Cruz, J.L., LeCain, D.R., Alves, A.A.C., Filho, M.A.C. and Coelho, E.F. 2018. Elevated CO2 reduces whole transpiration and substantially improves root production of cassava grown under water deficit. Archives of Agronomy and Soil Science 64: 1623-1634.
Writing as background for their work, Cruz et al. (2018) say that, in cassava, “the positive effect of elevated CO2 levels on the total dry mass production [has been] found to be more pronounced under water deficit conditions; likewise, the negative effect of water deficit [has been shown to be] greater on dry mass of plants grown under ambient conditions than those grown under high CO2 concentration,” citing earlier work they had conducted and published two years ago (Cruz et al., 2016). However, they go on to note that their earlier work did “not address the effect of elevation of [CO2] on tuberous root production, the economical part of the plant, nor on the partitioning of cassava assimilates.” Thus, in their current work, they set out to remedy this data-gathering omission.
To accomplish their work, the five scientists grew cassava (Manihot esculenta, cv CM 507-37) in a controlled-environment greenhouse setting at the USDA-ARS Crops Research Laboratory in Fort Collins, Colorado, USA. There, over a period of 100 days, the plants were grown under ambient (390 ppm) or elevated (750 ppm) CO2 concentrations and well-watered or water-deficit conditions. Regulation of CO2 occurred daily between 06:00 h and 18:00 h. Water deficit cycles were initiated 30 days after the experiment began and included suspending irrigation for half of the plants in each CO2 treatment for seven days, followed by normal daily irrigation for the next seven days. In all, five water deficit cycles were completed over the course of the experiment. Measurements of CO2 assimilation, transpiration and growth were conducted during the fourth deficit cycle and plant dry masses were obtained at the end of the fifth and final deficit cycle.
In discussing their findings, Cruz et al. report that elevated CO2 “reduced the negative effect of drought on transpiration, water use efficiency, all growth measures and harvest index.” And they further report that “irrespective of the water availability, cassava presented lower transpiration as well as higher total dry matter yield (leaves + stem + tuberous roots [see Figure 1]) when cultivated under elevated CO2 concentration, as compared to ambient conditions.” With respect to the latter parameter (tuberous root production) elevated CO2 increased it by a respectable 17% under well-watered conditions and a whopping 112% under water-deficit conditions, indicating that “the CO2 effect was relatively stronger to the production of tuberous roots when cassava were subjected to water-deficit.”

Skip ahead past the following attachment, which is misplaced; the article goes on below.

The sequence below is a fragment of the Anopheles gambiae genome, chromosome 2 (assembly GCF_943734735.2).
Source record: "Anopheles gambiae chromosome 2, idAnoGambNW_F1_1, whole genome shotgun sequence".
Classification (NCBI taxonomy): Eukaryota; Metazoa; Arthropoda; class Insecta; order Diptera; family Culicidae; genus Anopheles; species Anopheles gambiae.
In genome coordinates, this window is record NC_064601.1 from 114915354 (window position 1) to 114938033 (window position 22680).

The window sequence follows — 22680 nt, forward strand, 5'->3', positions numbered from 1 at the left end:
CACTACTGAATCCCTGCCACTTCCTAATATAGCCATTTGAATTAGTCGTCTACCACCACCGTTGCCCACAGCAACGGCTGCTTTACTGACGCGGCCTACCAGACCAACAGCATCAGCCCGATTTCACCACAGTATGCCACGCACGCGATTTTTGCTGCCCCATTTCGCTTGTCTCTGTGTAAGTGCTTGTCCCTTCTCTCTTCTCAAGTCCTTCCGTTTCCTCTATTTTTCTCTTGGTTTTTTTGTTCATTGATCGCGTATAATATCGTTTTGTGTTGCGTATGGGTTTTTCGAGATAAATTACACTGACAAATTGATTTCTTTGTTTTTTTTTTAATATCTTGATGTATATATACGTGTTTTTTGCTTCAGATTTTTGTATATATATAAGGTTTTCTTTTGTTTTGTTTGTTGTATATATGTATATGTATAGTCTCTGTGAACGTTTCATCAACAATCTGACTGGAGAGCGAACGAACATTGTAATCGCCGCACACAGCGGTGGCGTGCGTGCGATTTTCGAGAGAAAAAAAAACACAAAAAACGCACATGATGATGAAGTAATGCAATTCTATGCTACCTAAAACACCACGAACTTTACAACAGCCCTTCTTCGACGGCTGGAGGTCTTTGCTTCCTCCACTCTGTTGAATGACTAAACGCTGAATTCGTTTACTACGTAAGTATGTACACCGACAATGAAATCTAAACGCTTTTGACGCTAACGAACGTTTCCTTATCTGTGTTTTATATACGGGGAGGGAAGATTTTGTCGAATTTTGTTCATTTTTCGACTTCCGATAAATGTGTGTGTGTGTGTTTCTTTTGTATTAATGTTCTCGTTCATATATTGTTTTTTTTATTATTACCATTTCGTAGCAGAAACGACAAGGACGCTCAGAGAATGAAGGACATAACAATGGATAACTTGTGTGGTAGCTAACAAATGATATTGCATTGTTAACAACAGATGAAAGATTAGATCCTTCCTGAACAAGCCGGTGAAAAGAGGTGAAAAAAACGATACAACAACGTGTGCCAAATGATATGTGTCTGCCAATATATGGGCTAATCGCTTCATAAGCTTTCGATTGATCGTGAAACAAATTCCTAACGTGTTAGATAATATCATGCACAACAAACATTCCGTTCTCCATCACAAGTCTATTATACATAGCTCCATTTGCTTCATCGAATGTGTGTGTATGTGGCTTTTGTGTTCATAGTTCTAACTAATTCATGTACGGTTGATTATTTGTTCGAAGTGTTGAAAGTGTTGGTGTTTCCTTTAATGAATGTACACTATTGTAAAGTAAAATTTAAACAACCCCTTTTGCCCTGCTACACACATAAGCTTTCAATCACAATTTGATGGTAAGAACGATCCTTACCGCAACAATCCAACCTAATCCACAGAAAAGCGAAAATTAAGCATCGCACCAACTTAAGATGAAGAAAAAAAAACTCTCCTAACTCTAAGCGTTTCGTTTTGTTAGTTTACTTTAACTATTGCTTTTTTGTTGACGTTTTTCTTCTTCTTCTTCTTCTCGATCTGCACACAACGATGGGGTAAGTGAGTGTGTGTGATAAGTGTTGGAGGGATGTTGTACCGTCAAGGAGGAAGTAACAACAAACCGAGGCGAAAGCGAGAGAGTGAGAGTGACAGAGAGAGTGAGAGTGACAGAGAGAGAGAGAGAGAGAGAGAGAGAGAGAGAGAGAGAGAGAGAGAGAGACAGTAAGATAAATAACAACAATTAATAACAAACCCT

Explaining these findings, Cruz et al. write that higher levels of CO2 help cassava plants to “partially overcome the stomatal limitations imposed on the leaves by the water deficit, resulting in greater assimilation of carbon,” thus improving what they call the “transpiratory efficiency (biomass accumulation/water consumed)” of cassava. And in light of these several important findings, they conclude that their results “suggest that cassava tuber production might be resilient to changes in precipitation that will accompany higher atmospheric CO2,” and “reinforce cassava as a specie that can contribute to mitigate hunger in a changing climate environment.” And that is great news for a crop that consistently places in the top 10 of all crops in terms of total global food production.
Figure 1. Dry mass of leaf (A), stem + petiole (B) and tuberous root (C) of cassava plants grown under ambient (390 ppm) or elevated (750 ppm) CO2 concentrations and well-watered (WW) or water-deficit (WD) conditions. Different letters accompanying each bar indicate a significant difference between treatments (p ≤ 0.05). The percent differences in dry mass due to elevated CO2 for each water treatment are shown in red. Adapted from Cruz et al. (2018).
Cruz, J.L., Alves, A.A., LeCain, D.R., Ellis, D.D. and Morgan, J.A. 2016. Elevated CO2 concentrations alleviate the inhibitory effect of drought on physiology and growth of cassava plants. Scientia Horticulturae 210: 122-129.
This article appeared on the CO2 Science website at http://www.co2science.org/articles/V21/dec/a15.php